Let the Children Be Little

Can your appearance make someone’s day better?

I know! Don’t judge a person by the way they look has been my motto since my mother instilled it in me at a very young age. It was traumatic, please don’t ask me to share that horrifying memory…but to be fair I was  3 and curious about someone’s size.

Which brings me to the reason for the post. We are all wearing masks of some kind in public now. Some of you have been wearing them much longer than we have in the US so you’ve probably figured this stuff out.

We are new at this game. I’m seeing some fun possibilities here—saving money on lipstick and liner, who cares about those drooping jowls, or those marionette lines on the side of the face? And in the winter, how nice it will be not to have a frozen face before I get inside a store.it

While that is a positive there is a negative side.

I’ve seen some creative masks (mostly on Facebook because I don’t get out much) and many of them are scary—monster faces and skeletons. Right now, it’s not a big deal. Most parents are keeping their small children home.

Don’t do this please.

This week many of the states are relaxing some of the stay-at-home mandates. Parents will be taking their children out in public. Older children are used to video games and tv shows that have scary parts.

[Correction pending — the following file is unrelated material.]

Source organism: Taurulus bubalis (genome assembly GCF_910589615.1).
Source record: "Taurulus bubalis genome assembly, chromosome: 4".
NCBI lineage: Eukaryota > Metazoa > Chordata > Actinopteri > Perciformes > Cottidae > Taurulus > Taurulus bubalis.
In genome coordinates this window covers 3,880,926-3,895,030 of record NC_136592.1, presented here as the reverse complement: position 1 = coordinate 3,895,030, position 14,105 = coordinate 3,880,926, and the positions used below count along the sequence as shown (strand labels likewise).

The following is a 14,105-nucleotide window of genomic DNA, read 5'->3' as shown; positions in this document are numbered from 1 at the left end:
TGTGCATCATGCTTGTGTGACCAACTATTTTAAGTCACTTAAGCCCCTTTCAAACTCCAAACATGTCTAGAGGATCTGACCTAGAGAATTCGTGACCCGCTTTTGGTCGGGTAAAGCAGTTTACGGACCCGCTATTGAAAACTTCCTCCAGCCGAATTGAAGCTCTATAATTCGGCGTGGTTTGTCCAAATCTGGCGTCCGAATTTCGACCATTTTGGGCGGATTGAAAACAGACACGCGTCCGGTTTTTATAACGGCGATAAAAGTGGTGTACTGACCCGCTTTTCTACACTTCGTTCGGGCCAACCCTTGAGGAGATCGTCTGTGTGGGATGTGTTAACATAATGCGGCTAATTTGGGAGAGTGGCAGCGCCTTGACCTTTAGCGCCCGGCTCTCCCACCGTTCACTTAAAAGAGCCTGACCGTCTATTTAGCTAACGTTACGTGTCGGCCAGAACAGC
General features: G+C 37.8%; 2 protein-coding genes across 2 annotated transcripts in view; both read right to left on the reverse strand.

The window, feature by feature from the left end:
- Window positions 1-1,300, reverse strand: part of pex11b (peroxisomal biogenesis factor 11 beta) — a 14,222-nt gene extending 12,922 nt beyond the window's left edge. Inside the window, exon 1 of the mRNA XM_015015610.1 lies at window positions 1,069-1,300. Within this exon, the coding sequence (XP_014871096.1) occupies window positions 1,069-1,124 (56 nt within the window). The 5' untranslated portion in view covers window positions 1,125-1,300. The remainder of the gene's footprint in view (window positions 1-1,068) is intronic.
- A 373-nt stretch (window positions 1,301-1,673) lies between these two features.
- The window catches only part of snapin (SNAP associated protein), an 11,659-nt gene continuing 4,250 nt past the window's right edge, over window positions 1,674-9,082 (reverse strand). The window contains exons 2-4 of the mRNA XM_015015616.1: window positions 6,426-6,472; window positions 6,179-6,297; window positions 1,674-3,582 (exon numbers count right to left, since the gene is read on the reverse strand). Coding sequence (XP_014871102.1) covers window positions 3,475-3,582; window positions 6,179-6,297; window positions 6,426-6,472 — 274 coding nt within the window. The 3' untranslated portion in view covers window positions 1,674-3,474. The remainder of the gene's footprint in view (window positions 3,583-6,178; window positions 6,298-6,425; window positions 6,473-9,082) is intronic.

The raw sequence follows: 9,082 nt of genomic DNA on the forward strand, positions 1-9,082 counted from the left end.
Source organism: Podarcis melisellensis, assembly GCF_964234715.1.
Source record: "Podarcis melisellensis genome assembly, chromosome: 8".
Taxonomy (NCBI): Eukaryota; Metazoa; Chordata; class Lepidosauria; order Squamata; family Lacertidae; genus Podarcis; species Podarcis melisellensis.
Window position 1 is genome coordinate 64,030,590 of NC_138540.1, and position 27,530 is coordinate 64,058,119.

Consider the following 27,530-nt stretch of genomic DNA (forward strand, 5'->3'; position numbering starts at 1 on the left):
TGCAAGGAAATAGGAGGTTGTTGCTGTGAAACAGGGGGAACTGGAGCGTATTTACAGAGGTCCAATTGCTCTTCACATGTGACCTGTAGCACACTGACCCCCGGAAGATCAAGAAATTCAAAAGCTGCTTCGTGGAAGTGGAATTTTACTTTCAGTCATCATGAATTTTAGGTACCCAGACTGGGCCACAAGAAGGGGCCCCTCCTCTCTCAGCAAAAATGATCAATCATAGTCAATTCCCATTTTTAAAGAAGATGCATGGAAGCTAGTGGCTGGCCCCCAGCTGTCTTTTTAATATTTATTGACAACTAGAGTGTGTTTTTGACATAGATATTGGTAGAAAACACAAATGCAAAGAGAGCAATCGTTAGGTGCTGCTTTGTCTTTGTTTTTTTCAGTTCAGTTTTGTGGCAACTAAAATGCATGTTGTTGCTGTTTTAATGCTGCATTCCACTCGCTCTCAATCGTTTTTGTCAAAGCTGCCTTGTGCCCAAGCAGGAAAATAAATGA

A small child will not know what to do with those feelings because none of us—parents, grandparents, teachers had the experience to teach them about the safety of masks. Consider the fact that in October in the US, we have fire safety week to teach the little ones not to be afraid of firefighters, fire alarms, and the sounds the fire trucks make.

Small children are always trying to make sense of what is happening around them. The 2’s, 3’s, and 4-year-olds have been in preschool or home where they have learned to read and understand facial cues and expressions. The first few times they go to a public place there will be no normal faces. Nothing will look the same to them as before.

In the preschool where I work, the children are asked to look at another child’s face after a toy is taken from them, someone knocks over a block tower or is hurt. This is how they learn what facial expressions mean. (We do make sure the child who is wronged is first asked if they are okay to validate their feelings of being hurt or wronged.)

Remember how you felt the first few times you went to the store with a mask and the shelves were empty of toilet paper? Unsettling, wasn’t it? For me, my anxiety rose to a level I have never experienced and I’m still fighting against it.

When they go into a family-friendly environment in the next few months what will they see on your face?

You have a choice to make them a little more comfortable or to increase their confusion and fear. I hope you choose to make them comfortable because there is going to be a lot of adults with issues when this is over. If we can let’s protect the children from having them too.

2 thoughts on “Let the Children Be Little

  1. Carol Nelson says:

    Loved your post. I’ve seen sad little faces in stores when harsh parents can’t be kind and loving as if their kids are a burden. Makes me sad. Thanks for your love toward the litle ones.

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